“So Struve sent me the reprints, and he said, “I’m also interested in getting going as fast as we can, so here’s my proposal.”

“He said that Vyssotsky had been in communication with him about doing this K star work at McDonald, and Virginia had not been able to raise the funds to pay for the telescope time that would be used for this.”

[Interviewer]: “Is this how you got into the K star work?”

[Edmondson]: “And so he said he was sure Vyssotsky would be willing to cooperate with me. So I got in touch with Vyssotsky. He said, “Oh, yes.” He said, “If you can get the telescope time, I’ll send you charts and everything.”

“So I got back to Struve. Then I got busy here — and the money was provided from here.”

[Interviewer]: “Did you start on the 82-inch at McDonald?”

[Edmondson]: “So we started paying, what was it, $600 a year for 15 nights — it’s a lot more expensive than that now!”

As the interviewer points out, this collaborative effort was “the kernel of what we may now call the National Observatory.”

At the time of the interview (1977), Indiana University was still purchasing time at McDonald. These days, IU works jointly with Wisconsin and Yale at the WIYN 3.5m Observatory on Kitt Peak, but I notice that an astronomer from Texas Christian University is using the 2.1m Otto Struve Telescope at McDonald to study open clusters from the WIYN Open Cluster Study. Astronomy—still a team sport.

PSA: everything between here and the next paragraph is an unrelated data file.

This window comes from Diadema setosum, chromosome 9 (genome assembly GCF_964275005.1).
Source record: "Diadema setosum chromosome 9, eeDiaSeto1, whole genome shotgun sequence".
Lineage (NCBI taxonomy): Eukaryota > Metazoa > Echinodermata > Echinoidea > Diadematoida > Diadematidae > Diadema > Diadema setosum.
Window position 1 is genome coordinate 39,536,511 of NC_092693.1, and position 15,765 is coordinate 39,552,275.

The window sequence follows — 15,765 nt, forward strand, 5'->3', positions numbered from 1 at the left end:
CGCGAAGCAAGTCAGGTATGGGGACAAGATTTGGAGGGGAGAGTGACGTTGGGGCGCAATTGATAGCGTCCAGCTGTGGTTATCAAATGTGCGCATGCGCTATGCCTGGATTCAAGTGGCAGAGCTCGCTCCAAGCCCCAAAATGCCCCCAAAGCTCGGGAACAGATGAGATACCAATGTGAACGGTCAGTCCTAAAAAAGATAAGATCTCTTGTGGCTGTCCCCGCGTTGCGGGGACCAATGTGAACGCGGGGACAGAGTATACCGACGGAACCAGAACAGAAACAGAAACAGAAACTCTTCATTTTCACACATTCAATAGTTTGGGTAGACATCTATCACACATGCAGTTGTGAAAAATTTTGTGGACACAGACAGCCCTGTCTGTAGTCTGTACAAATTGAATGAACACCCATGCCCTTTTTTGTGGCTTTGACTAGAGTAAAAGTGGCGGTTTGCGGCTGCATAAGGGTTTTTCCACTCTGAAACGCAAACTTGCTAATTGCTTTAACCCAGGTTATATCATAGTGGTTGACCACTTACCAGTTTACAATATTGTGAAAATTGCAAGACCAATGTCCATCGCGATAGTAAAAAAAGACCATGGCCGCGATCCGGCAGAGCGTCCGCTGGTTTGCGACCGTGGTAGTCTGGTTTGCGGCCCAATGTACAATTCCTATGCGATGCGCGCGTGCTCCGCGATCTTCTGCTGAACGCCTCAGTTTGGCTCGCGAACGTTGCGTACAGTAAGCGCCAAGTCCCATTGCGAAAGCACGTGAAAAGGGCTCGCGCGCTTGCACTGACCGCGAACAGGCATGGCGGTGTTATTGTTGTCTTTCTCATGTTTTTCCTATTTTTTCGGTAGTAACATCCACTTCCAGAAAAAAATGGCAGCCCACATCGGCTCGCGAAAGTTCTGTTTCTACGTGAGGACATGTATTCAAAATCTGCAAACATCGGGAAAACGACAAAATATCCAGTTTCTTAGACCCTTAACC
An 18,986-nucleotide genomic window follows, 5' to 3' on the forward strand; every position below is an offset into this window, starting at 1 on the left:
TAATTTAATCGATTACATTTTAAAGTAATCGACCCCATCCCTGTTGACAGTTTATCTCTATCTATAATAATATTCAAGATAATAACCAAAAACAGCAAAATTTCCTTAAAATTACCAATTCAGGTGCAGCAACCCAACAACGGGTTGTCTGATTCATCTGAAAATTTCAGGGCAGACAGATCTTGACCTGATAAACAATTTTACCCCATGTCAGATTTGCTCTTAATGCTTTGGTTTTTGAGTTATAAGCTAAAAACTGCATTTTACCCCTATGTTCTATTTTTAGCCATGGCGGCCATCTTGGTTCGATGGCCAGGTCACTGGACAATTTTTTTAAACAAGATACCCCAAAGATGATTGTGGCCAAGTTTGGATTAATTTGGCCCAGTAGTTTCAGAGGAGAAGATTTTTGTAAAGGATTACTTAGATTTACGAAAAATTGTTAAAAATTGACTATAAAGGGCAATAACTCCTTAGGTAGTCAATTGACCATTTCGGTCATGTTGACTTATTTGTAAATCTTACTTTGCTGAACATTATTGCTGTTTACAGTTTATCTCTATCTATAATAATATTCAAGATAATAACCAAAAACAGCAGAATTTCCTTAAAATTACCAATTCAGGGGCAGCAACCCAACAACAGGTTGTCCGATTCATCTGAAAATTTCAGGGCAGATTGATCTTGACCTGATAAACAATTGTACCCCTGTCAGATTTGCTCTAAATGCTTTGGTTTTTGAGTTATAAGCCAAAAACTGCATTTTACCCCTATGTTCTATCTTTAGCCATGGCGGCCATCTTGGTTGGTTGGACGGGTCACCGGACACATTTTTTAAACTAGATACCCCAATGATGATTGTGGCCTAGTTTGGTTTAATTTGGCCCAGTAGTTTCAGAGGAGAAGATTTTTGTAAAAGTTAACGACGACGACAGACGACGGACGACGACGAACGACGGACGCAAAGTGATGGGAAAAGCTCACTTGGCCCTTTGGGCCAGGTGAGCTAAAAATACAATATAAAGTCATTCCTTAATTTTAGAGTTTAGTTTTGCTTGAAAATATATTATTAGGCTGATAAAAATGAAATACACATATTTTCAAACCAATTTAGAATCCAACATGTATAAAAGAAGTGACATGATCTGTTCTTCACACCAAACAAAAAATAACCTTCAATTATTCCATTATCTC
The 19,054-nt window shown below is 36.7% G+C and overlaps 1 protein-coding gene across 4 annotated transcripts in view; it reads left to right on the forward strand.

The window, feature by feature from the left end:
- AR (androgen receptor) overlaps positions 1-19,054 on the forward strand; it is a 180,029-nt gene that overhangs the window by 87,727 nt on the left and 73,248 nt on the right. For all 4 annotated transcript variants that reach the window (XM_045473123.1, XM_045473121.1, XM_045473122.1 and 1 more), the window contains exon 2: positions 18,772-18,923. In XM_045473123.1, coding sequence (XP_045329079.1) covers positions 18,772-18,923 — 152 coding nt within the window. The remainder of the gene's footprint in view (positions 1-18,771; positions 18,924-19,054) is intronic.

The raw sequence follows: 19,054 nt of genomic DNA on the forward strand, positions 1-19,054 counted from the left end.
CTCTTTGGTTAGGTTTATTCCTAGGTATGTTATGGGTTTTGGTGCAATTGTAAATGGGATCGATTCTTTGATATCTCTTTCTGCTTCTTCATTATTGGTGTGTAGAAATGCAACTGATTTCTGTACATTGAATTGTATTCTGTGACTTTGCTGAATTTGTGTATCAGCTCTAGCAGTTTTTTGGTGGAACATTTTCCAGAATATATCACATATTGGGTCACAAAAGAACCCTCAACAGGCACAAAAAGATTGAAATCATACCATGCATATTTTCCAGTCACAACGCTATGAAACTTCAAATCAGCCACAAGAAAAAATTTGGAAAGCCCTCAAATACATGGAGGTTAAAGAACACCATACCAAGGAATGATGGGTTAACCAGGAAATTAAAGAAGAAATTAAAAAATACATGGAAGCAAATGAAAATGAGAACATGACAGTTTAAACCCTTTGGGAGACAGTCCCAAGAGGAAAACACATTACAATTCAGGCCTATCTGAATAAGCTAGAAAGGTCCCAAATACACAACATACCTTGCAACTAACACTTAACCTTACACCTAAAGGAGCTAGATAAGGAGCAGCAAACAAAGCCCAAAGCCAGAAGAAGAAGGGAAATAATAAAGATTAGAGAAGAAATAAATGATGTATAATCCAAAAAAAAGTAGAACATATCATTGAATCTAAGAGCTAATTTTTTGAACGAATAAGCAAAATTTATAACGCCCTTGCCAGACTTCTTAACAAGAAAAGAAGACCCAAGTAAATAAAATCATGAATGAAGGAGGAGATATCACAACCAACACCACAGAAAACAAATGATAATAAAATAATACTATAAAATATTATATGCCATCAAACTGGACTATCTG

So, this is a very long introduction to the book I’ve been reading this week, Big and Bright: A History of the McDonald Observatory by David S. Evans and J. Derral Mulholland (1986). It’s interesting enough on its own, as a history book, but this copy is made even more so by the inscription inside the front cover and a letter that was left tucked inside:

Signature, David S. Evans

Author's signature, David S. Evans

The inscription reads: “For Frank Edmondson with many thanks for your help and hoping we got it right—David S. Evans—8th September 1987”

Letter to Frank Edmondson

Letter to Frank Edmondson from Harlan J. Smith

You can click on the image to see a full-size image of the letter. It reads as follows: “Dear Frank:  As you’ve probably heard by now, the long job of researching, writing, editing, rewriting—even a bit of dissention [sic] now and then—finally came to an end with the UT Press publication of the history of McDonald by David Evans and Derral Mulholland. Your long association with the Observatory more than warrants your receiving a copy of this fine book, and you’ll find many friends and memories in it. David has agreed to inscribe a few copies, including yours, making it a bit of collector’s item as well as plain good fun to read. I think you’ll enjoy it. Sincerely, Harlan J. Smith.”

I hope Prof. Edmondson enjoyed the read. I know I will.

Wallpaper Wednesday

5 10 2011
Asymmetric Ashes

Asymmetric Ashes. Image courtesy: ESO

Today’s wallpaper shows an artist’s depiction of what the early stages of a Type Ia supernova might look like.  The image of the “exploding” star shows at its edges the asymmetrical shape of the resultant blast cloud. Using data gathered while making spectro-polarimetry observations with ESO’s Very Large Telescope and the McDonald Observatory’s Otto Struve Telescope, astronomers have concluded that the varied composition of a white dwarf star would lead to an unevenly-shaped debris cloud, rather than a perfect blast sphere, during the supernova event.